1 week, 3 days ago

Why Should Designers Learn Programming

I come from a programming background. My cousins are programmers, a lot of my friends are programmers, I was in a programming high-school and my mother had always wanted me to be a programmer.

I was attracted to the artistic and the aesthetic. But of course, I didn’t know this until two years down the road in a programming environment which I absolutely hated, partly because I had zero interest and partly because I didn’t understand it (nor wanted to).

So when the time came to focus on something, I was in a very good place: I was the only kid interested in design in my environment. And this is the first reason why designers should learn programming:

If you can design and understand what programmers are talking about, you will be very much of a linchpin in their environment and they will introduce you to projects and jobs.

Of course, programming is one of the most solid parts of the development process, and the development process is one of the most solid parts of a website/software/app process.

In a UX context, knowing programming gives you the leverage of being able to coordinate, let’s say, a team of developers to make a particular set of actions that are coherent with the interface you have in mind. So reason #2 to learn programming is:

It makes UX leadership a hell of a lot easier because you are able to talk multiple languages and coordinate better without having a managerial entity.

In my mind, I conceptualize programming as a set of ingredients, and a set of instructions about how to work with those ingredients to achieve a certain goal. What programming language you choose to operate with is up to you, although, for our purposes, JavaScript, Python and Ruby seem the most reasonable languages to know. You are a designer after all, so you don’t need to know a lot (unless you are passionate about it) and you don’t need to solve weird algorithmic problems in order to achieve proficiency.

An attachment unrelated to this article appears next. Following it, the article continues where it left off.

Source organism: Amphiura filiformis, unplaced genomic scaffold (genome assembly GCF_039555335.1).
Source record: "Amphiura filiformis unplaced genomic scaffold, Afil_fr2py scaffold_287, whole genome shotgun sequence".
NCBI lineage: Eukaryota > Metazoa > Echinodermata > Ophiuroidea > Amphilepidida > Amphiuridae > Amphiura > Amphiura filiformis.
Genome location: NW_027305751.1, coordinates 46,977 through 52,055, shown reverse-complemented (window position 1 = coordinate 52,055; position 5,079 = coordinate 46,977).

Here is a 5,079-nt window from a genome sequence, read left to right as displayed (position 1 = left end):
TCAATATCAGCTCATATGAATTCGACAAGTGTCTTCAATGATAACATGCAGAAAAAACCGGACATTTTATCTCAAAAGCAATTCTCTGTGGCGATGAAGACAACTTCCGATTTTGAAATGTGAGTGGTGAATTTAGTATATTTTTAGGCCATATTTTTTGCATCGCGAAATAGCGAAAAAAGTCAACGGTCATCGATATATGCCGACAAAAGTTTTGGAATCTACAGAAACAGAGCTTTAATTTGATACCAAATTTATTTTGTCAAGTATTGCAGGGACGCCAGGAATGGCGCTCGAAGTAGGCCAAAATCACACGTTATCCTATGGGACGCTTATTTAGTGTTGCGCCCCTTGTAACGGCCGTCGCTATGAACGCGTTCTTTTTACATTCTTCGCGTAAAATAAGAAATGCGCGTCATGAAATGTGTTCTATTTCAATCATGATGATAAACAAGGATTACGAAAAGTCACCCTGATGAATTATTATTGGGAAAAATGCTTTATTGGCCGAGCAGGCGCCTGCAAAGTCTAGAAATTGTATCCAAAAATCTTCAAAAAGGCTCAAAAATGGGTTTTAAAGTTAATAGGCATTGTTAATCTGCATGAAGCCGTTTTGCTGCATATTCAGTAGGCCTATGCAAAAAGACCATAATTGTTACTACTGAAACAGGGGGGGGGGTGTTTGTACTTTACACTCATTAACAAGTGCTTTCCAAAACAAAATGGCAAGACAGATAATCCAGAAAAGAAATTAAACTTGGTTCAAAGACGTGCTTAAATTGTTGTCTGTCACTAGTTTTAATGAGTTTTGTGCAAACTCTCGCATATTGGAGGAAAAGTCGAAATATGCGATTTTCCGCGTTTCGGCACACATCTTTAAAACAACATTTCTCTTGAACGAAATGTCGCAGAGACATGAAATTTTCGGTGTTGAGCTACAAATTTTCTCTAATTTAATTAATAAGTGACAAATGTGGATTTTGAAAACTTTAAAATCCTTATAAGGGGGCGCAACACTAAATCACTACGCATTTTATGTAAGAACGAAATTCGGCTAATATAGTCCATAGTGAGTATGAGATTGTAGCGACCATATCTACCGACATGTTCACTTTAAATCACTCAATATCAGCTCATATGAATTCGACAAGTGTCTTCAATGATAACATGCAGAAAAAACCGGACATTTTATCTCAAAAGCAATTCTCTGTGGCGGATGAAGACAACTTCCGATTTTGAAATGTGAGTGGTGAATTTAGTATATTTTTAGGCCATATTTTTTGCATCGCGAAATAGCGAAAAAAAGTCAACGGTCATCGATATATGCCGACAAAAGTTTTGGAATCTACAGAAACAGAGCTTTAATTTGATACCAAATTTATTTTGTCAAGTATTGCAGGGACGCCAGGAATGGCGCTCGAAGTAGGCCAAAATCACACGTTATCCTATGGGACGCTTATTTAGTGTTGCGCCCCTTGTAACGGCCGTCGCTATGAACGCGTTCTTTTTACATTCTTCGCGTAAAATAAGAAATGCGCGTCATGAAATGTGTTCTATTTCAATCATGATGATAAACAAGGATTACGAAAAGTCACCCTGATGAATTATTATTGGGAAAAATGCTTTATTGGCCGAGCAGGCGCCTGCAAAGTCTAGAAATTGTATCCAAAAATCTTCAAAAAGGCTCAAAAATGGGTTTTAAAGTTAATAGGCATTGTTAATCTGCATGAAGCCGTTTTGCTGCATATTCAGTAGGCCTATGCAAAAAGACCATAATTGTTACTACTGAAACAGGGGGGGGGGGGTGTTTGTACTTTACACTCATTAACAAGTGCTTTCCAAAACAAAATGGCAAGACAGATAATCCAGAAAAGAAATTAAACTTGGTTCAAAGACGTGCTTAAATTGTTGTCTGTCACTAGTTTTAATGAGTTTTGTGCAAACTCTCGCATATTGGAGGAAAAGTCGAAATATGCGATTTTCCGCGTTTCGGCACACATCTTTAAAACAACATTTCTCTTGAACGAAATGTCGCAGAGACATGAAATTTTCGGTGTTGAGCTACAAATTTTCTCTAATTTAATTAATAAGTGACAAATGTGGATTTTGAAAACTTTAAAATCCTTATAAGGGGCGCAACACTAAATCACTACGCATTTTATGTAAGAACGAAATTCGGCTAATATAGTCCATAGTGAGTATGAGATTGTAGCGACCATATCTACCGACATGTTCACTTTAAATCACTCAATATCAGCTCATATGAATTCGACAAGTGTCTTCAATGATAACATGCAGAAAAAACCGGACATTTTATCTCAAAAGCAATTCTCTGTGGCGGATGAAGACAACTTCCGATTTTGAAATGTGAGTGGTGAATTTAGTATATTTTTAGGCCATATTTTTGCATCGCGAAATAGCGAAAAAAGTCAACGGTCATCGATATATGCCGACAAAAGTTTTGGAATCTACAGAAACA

Programming is not so complicated after you get some important principles (like loops, variables, objects, scope, etc.) and get comfortable with the syntax. And getting the hold of it shouldn’t take too long, although, because of its worldwide appeal, I think that most educational systems make it sound way harder than it really is. You can do some free CodeAcademy, Treehouse or FreeCodeCamp courses, watch some Youtube videos, get some free ebooks, make a few personal projects, and you are all set.

Besides adding more skills to your resume and being able to get more opportunities for work, your design process will also improve. If you are really scattered and your design process is all over the place, learning programming will improve your ability to be efficient, because one of the pillars of creating programs is efficiency, and one of the most common programming exercises in the academic world is making a program function within a small time constraint using very few computer resources.

What happened to me after getting more in depth with programming was that I started to preach about the importance of having a solid and stabile web design and UX process and gathering all the necessary resources before starting to code.

So the third reason to learn programming is:

You get to add a nice set of complementary skills to your design abilities, like organization, efficiency and exclusive thinking.

Of course, I don’t know how relevant is programming in the context of product design or logo design, but when it comes to anything that is web-based, I really think that programming is a good way of making a name for yourself as a fully-developed designer who can communicate with a wide range of audiences.

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